The New Classroom

When talking about “school,” traditionally images of a classroom with desks filled with students is what comes to mind.

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Maybe not this classroom since blackboards have been replaced with a new technology: white boards.

Yet in a world where technology allows us to communicate across the globe in seconds, this image becomes less the reality and more of a representation of a feeling that the virtual community hopes to recreate. And they’re going all-in.

Education has long been synonymous with a place that you go to. There is a school–a university, a college–with a classroom that you enter and are taught by a teacher while in the company of your peers. For some subjects, it’s collaborative; for others, it’s hands-on; for others still, it’s informative. But regardless, for many, it’s restrictive.

Especially in the United States, education can be a restrictive endeavor. Largely the product of money and time, attending an educational institute is not accessible for a great number of the population. Working a full time job and raising a family does not allow for the luxury of sitting in a classroom for a hours a day, because those hours add up to lost wages, lost time at home, and lost financial savings.

In this sense, online education is filling a much needed void in the advancement of our population. But the savior that is virtual learning also comes with its drawbacks.

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Per some of the commercials, I’m expecting to work here, and there better be a clear glass board to take notes on.

For-profit universities are nothing new. We’ve been watching their commercials during daytime television for years and wondering if it really could be that easy to take a few classes and walk away armed with a diploma and head straight into the high-paying job of our dreams.

These for-profit universities were some of the first to jump on the bandwagon of accessible, online education and their marketing ploys–via television, mailings, and online ads–offered huge promises which, for many who applied, have had a demonstrated low ROI. In spite of that fact, the promise of convenience allowed for skyrocketing enrollment.

But before we get too dismal, there are plenty of accredited online universities offering classes and degrees. And, as it became clear the trend of online learning is not disappearing anytime soon, many traditional universities have begun offering hybrid online-traditional learning experiences and, for some, entirely online programs. Further still, Massive Online Open Courses (MOOCs) have started appearing in the form of Coursera and the like, and many traditional universities are offering course material through these websites for a much lower price (or even free) than it would cost to attend the university.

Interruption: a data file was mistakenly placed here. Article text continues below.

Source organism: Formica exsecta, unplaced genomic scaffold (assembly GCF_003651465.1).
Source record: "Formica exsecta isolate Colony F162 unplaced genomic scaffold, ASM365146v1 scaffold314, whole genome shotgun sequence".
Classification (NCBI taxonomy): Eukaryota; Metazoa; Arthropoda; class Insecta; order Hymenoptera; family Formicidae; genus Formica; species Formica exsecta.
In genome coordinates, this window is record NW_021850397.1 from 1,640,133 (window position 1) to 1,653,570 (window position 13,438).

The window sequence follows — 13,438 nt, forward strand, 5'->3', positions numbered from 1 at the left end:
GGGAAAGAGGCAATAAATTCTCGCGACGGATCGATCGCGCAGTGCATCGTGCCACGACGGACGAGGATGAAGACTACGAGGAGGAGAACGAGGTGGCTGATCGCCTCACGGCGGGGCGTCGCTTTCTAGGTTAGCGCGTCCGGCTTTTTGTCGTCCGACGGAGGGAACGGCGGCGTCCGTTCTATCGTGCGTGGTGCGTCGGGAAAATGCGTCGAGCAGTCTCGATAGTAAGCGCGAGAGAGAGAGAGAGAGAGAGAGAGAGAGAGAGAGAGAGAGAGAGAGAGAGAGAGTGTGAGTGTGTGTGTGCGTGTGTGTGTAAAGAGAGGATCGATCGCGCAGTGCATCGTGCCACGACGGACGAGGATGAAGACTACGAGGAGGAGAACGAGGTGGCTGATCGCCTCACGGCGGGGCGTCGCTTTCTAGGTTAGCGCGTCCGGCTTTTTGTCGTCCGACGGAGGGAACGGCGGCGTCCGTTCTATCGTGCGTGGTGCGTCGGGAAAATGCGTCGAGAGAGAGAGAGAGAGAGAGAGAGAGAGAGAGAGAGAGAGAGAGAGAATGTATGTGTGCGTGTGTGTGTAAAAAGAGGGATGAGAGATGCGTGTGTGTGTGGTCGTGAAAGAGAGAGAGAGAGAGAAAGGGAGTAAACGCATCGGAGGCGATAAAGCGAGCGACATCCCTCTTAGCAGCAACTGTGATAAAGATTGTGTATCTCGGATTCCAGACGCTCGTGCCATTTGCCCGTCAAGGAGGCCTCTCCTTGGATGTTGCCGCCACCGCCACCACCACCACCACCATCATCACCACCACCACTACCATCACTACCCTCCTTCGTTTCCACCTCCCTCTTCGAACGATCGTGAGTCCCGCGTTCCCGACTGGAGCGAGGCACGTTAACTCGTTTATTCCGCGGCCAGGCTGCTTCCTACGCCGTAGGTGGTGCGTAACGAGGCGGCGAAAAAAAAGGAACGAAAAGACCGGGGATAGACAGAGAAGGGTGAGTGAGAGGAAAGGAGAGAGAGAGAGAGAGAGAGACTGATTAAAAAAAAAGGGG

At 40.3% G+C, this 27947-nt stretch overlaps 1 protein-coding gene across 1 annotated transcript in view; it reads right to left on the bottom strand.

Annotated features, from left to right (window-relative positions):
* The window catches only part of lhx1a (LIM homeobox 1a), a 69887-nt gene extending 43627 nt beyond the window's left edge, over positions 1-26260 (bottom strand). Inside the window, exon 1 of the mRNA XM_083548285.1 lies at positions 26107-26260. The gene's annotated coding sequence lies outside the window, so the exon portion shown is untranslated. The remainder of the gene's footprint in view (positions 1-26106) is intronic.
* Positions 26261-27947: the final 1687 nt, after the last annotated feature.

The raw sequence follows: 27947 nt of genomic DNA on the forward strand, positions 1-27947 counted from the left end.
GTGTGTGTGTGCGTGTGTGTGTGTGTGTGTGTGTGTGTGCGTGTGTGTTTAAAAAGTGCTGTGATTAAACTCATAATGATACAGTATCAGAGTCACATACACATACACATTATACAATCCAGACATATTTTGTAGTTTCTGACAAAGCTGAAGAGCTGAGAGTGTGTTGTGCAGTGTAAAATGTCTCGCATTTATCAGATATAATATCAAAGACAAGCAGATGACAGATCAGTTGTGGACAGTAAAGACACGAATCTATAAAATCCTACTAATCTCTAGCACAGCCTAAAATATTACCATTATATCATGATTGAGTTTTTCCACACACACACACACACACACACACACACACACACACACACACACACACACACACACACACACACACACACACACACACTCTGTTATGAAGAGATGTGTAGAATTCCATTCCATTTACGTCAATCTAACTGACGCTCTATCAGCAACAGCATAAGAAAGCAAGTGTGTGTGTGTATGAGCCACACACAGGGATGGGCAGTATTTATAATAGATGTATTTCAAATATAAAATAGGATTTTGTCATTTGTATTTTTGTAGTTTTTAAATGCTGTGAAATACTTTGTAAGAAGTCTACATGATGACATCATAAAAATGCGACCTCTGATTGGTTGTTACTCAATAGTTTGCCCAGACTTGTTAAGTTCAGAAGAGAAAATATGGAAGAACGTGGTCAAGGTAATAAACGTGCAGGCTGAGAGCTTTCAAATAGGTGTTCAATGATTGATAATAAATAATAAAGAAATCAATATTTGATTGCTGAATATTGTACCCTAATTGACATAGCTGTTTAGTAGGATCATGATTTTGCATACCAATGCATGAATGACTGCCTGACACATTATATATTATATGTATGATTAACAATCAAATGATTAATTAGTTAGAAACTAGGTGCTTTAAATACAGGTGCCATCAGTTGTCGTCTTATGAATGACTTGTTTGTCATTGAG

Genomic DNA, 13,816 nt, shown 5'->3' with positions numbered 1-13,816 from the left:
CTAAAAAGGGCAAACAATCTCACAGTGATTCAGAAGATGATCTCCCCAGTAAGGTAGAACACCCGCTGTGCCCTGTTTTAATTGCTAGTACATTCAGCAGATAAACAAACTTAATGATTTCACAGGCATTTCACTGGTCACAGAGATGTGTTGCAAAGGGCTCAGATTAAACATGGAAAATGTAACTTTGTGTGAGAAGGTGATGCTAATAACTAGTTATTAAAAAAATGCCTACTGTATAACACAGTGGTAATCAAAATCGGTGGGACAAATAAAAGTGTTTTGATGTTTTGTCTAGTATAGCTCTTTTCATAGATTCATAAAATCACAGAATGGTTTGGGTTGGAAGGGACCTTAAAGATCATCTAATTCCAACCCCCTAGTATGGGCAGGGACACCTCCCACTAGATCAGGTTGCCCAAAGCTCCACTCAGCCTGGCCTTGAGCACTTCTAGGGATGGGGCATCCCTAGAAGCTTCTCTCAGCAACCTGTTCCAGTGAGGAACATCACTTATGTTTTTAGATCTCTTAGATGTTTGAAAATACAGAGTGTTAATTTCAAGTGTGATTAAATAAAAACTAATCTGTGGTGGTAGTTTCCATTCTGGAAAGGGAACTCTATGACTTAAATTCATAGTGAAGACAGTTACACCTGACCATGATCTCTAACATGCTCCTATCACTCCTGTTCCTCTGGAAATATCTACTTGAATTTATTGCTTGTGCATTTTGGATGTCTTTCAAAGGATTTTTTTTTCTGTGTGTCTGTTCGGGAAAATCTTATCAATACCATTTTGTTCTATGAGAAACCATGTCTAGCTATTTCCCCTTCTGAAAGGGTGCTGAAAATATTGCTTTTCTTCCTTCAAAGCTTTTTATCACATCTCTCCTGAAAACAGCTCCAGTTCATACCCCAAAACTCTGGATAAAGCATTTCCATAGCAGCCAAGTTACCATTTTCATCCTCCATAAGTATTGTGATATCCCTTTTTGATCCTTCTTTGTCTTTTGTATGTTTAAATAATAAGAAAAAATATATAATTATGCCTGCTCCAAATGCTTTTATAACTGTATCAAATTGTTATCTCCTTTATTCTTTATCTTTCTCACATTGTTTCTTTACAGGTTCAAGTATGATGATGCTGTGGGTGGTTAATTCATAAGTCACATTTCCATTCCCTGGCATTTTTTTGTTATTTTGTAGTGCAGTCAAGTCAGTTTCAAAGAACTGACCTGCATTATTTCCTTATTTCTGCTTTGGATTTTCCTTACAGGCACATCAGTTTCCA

Though the proliferation of online learning might make it seem like the no-brainer choice, there is still an extensive list of pros and cons to consider when choosing a path to education.

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Click to embiggen.

It’s also worth considering that there are some programs that will never make the online jump (e.g. medical school, law), some that are predisposed to succeed in an online setting (e.g. technology and digitally focused degrees), and many others that would benefit from a hybrid set-up.

In my opinion, traditional learning environments will never become obsolete and, combined with much needed updating (be it politically or practically), I don’t think they should. In that same vein, online learning’s effectiveness shouldn’t be discounted because it doesn’t take place in a classroom, but it also shouldn’t be elevated above traditional education merely because it is more accessible. Ultimately, better education should be the end-goal for any teaching institute; if traditional institutes continue to compete with online institutes and vice versa for higher enrollment, higher completion rates, and higher rated programs, the advantage belongs to the education-seeker. 

That said, responsible marketing for either type of educational setting needs to focus on the education-seeker and the returns they can expect from the programs offered. Where there is opportunity there is risk, and that risk is entirely in the seeker’s hands. If educational institutes promote personal and professional growth, and provide a picture of what to expect, the seeker can adequately determine which path will be best for them. Some schools may lose prospects that others may gain, but honesty about an entity’s offerings will allow for the transparency for students to choose the best program for them, with the best path for completion, which will ultimately send education providers the best pool of students enrolled in a given program and could allow for their best completion numbers to report to their boards.

No matter the path chosen, the main question should always be: What’s best for YOU?

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